Since there are no “official” Adult Congenital Cardiologists, what does the approval for board certification mean? Simply put, there will be licenced, certified, diploma carrying doctors who can care for us in the future. Because now, it is going to be official.

There is going to be training for Adult Congenital Cardiology. (There already is at Mayo Clinic.)

There will be an oversight group.

And there’s going to be a test – a test you have to pass before you can legally claim to be an Adult Congenital Cardiologist. (I am not sure about what the plan is for the people already working in the field, such as my doctor. Usually there will be a way for them to be “grandfathered” in – have a certain amount of experience and pass the test, and you are board certified.)

Things won’t change overnight – Adult Congenital Cardiologists will still be few and far between, at least at first. If we’re getting good care now, it probably won’t pay for us to drop everything and go running off looking for a new doctor. But for the Cardiac Kids who are growing up, there will be more and more doctors able to take care of you after you become an adult. And hopefully along with the new certification program, doctors will work on a transition program. So Pediatric Cardiologists can help their older patients move on to adult oriented care. Because I’ve visited Pediatric Cardiologists before, even when I was in my 30’s. I’ve tried to get my adult body into those tiny chairs – the ones so low that your knees are level with your eyeballs.

It’s a great day – everybody wins. But the people who will benefit the most are the Cardiac Kids who aren’t quite here yet.


Arrrgh! Send the little mates to camp, me hearties!

July 7, 2010

My friend Rachel (I’ve appeared on her Blogtalk Radio show! We talked hearts for 90 minutes!) has a great post over at Blog4CHD on why you should send your Cardiac Kid to Camp del Corazon. Camp del Corazon is a free non-profit 501(c)(3)  organization that provides year-round experiential opportunities for children faced with the challenges of growing up and living with heart disease – and it looks like a heck of a lot of fun. I wonder if the CdC folks have ever considered expanding to the East Coast, because I never went to anything like this when I was growing up.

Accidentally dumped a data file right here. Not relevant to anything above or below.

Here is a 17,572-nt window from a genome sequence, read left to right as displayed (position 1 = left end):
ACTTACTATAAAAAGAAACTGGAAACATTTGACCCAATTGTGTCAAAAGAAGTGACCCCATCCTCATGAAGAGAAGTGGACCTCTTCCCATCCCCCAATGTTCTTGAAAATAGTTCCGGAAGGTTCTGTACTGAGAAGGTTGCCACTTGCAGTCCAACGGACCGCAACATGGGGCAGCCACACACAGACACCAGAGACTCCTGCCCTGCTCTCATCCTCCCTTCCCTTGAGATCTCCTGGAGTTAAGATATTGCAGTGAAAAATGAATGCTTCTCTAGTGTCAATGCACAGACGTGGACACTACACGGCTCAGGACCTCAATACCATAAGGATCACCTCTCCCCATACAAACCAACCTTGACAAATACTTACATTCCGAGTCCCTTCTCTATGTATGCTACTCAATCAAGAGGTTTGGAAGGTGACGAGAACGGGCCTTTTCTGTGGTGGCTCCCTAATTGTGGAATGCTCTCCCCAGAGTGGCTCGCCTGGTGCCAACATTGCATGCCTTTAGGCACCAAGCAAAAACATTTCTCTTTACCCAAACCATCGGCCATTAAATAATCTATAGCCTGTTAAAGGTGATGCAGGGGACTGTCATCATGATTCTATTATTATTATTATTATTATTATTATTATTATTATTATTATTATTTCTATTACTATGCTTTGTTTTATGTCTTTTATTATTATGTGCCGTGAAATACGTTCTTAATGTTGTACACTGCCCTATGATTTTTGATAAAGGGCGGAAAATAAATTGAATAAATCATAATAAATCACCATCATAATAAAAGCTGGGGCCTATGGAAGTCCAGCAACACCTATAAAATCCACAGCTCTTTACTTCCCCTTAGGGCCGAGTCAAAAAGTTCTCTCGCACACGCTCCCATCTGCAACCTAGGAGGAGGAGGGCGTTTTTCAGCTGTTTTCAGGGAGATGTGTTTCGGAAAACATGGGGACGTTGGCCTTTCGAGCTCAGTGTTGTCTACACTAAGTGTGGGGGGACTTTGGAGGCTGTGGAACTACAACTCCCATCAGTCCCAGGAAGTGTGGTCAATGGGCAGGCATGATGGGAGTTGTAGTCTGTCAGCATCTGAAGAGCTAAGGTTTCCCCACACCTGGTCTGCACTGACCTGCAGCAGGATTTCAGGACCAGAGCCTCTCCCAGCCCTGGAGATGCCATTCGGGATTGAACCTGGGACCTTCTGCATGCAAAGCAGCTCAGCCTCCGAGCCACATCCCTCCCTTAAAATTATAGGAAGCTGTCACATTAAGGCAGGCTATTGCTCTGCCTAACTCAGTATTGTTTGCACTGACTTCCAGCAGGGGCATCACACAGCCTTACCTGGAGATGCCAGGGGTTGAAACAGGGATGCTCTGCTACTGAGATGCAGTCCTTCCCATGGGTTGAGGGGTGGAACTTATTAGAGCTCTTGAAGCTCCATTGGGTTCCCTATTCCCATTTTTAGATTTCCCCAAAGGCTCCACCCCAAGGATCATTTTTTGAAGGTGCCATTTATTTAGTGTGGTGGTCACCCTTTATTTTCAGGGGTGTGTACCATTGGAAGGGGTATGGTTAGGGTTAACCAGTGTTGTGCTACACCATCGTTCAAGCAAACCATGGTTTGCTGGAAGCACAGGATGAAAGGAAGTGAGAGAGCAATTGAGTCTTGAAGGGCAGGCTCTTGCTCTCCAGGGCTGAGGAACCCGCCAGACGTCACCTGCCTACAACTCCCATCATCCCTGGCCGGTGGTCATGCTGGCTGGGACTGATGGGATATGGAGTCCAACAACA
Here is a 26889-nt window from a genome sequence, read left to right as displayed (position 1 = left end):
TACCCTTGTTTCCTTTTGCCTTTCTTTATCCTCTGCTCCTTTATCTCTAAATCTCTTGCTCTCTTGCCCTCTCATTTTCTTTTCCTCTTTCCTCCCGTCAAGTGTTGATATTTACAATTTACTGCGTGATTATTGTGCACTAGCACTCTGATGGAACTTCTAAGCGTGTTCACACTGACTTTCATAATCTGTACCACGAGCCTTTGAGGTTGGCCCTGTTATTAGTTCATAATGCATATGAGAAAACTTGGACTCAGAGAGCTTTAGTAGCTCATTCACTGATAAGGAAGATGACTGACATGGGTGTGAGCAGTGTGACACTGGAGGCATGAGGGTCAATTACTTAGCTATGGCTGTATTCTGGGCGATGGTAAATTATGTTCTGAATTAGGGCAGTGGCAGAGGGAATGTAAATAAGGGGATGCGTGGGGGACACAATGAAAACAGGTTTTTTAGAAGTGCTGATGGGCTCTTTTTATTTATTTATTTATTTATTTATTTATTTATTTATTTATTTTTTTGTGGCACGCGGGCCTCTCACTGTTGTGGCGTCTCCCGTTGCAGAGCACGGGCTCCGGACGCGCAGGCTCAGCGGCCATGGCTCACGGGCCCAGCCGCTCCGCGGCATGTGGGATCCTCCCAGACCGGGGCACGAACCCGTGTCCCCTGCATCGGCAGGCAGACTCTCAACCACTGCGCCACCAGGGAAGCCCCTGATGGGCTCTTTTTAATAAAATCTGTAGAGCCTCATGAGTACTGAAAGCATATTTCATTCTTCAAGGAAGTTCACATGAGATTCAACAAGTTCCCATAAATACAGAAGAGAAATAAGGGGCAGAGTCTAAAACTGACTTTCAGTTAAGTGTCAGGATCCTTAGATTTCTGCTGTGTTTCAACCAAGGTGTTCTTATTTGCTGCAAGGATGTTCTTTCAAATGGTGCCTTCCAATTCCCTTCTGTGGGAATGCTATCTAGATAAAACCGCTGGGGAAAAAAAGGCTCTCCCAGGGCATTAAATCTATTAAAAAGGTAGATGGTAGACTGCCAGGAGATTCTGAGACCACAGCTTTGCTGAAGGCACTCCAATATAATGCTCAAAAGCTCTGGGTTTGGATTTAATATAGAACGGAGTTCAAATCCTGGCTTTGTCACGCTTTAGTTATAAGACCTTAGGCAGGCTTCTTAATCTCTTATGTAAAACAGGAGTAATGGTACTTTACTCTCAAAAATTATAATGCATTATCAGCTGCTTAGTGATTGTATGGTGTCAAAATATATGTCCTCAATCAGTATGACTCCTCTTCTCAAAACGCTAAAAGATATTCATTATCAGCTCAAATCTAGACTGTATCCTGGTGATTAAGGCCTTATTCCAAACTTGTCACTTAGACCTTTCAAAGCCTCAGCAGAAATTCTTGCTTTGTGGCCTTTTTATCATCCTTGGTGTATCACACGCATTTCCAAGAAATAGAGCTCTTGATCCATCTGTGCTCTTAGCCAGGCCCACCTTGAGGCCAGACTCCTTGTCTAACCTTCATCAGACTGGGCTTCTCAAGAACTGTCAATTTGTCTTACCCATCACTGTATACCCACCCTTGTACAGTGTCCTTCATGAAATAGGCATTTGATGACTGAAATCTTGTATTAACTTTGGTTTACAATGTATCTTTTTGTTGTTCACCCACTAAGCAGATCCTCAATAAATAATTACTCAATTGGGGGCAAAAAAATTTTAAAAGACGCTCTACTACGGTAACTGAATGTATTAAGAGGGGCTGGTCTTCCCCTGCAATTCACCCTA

Why send your Cardiac Kid to camp? Rachel gives ten reasons, including…

There is absolutely NO COST to your family!

Thoroughly enthusiastic counselors (such as myself!) are there for the kids…

ALL activities have a nurse stationed at them!

But Rachel lists the best reason – and I mean the greatest possible reason to send the kids packing – at number five! And what reason could that be?

PIRATES! How can you go wrong with an awesome theme like pirates?

Cardiac Kids, camp, fun, and PIRATES! Sign me up!

Seriously, a camp like Camp del Corazon would be an amazing experience for your child. If you can go, please do!

Paying for your surgery with words!

April 13, 2010

Malkolm Poyer is a third grader who needed heart surgery. Born with a heart defect (“…a condition that forced his heart to work much harder than normal to pump blood,” are the only details given by the Atlanta Journal – Constitution) Malkoln needed surgery at Children’s Healthcare of Atlanta to implant a defibrillator.

Malkolm soon announced his own plan to pay for the surgery: He would write an original short story and sell copies on eBay! He’ll even autograph each copy sold! And as his mom writes in the eBay ad, “He is practicing on his own how to write cursive, so his name might even be written in swirly letters!”

Now that is too cool! When the AJC checked on March 24, he had sold 326 copies. But as of 9:00 AM April 13, it’s up to over 1200. And at $10 dollars per copy, it’s still inexpensive. If Malkolm turns out to be the next Great American Writer, watch out! It could be worth some serious money in the future!

And what’s $10 to help a kid out? (Shipping is free, by the way!)

Here’s Malkolm’s eBay ad